In an interesting observational study of 7709 patients with confirmed CAD5 but without a diagnosis of heart failure, or of depression, or current use of antidepressants, a subsequent diagnosis of depression was associated with a significant 50% increased risk of heart failure. However, there was no difference between depressed patients who were using antidepressants and those who were not.

Increased risk of bleeding with SSRI use, particularly in patients with CAD, has also been a concern. Kim et al6 evaluated 1380 adults who received any antidepressant before CABG for in-hospital mortality or any bleeding events. After controlling for the percentage of patients taking SSRIs (78%) there were no significant differences between those taking SSRIs and those who were not in any bleeding events (6.5% vs 7.2%; odds ratio, 0.93; 95% CI, 0.50–1.76) or in-hospital mortality (3.1% vs 2.3%; odds ratio, 0.88; 95% CI, 0.47–1.65). There was no increased risk of bleeding associated with SSRI use when the analysis was restricted to patients who received antiplatelet and anticoagulant therapy. Thus, compared with patients who were not taking SSRIs, the preoperative use of SSRIs did not increase the risk for bleeding or in-hospital mortality after CABG; however, this study did not evaluate the effect of no antidepressant use.

Another study hypothesized that use of any drug with the potential to prolong cardiac repolarization would be associated with an increased risk of sudden death.7 Among 1010 cases (sudden unexplained death) and 3030 living primary care controls all from the community, risks for individual drugs were tested.7 SSRI use was associated with a doubling of sudden death risk (odds ratio 2.21; %95 CI 1.61, 3.05) and a non-significant trend was noted among users of tricyclic antidepressants (odds ratio= 1.44; %95 CI 0.96, 2.13). When the analysis was re-analyzed to stratify on prior CVD, most of this SSRI sudden death risk was in those with existing CVD, and not in those without CVD. Other drugs found to raise sudden death risk included the typical and atypical antipsychotics.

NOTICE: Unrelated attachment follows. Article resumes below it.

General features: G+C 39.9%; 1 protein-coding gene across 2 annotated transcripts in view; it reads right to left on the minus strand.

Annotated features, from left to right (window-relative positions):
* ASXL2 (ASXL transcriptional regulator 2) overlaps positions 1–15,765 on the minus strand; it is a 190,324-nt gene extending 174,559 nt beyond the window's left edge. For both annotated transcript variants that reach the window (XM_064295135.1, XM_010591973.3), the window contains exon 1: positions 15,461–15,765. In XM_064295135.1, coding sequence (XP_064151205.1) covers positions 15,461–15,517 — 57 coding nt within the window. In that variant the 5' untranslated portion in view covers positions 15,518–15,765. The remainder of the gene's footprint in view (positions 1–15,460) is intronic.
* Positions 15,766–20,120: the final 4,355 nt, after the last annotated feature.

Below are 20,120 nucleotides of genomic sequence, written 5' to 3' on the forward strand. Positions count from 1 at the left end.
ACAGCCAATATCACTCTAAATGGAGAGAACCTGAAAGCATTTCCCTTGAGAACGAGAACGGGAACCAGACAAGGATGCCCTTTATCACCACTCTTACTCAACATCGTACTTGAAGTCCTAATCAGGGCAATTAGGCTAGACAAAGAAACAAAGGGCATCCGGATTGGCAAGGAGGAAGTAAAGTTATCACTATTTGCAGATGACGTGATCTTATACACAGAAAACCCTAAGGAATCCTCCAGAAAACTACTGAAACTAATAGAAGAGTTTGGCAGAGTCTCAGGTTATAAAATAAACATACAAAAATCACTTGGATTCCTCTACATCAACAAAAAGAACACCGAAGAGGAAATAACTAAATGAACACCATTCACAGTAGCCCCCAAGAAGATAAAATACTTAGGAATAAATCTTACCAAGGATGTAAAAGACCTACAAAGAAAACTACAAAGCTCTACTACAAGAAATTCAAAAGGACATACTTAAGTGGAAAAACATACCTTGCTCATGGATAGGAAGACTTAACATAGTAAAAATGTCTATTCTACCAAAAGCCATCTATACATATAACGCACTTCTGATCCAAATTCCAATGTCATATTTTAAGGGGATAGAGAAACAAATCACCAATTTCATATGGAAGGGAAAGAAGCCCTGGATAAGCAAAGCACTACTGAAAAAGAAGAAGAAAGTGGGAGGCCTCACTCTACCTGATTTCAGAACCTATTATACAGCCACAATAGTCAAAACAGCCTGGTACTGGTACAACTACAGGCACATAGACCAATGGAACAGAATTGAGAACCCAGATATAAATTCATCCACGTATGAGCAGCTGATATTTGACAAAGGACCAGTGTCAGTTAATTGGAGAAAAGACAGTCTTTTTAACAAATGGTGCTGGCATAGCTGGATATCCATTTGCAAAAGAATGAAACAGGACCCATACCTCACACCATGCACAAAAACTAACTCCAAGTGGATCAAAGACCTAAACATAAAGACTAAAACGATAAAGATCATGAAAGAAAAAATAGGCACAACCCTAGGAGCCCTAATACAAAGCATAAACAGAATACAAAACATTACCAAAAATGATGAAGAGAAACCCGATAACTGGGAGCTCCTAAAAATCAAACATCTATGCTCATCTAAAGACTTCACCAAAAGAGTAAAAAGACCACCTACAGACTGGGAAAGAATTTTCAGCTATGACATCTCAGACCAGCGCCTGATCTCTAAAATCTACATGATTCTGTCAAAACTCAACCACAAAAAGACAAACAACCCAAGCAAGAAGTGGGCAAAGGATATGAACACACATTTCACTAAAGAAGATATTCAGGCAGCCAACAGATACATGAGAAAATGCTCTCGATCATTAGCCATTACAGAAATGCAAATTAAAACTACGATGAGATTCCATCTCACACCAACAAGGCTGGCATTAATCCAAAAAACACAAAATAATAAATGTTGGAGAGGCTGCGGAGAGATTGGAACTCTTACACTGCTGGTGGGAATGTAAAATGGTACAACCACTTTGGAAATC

Summary and Clinical Implications for Antidepressant Use in Patients With CVD

The analysis by Whang and colleagues2 of the Nurses' Health Study suggested a tripling of the risk of sudden cardiac death for healthy women who take antidepressant medication, and the authors suggested that the association between fatal ventricular arrhythmias and antidepressant use should be examined further. The analysis by Smoller et al4 of the WHI study found that use of SSRIs and tricyclic antidepressants doubled the risk of fatal stroke in healthy women. The analysis by Krantz et al3 of the WISE study found a doubling of the risk of CVD and death in women taking antidepressants who had been referred for coronary angiography. May et al5 did not find that antidepressant use increased the risk for heart failure conversion in patients with CAD, and Kim et al6 did not find an increased risk of bleeding in patients with CAD undergoing CABG when SSRI use was compared with non-SSRI antidepressant use. Finally, in a population- and community-based case-control study, SSRI use was associated with an increased risk of sudden death, particularly in patients with CHD.7 So what are we to make of these findings?8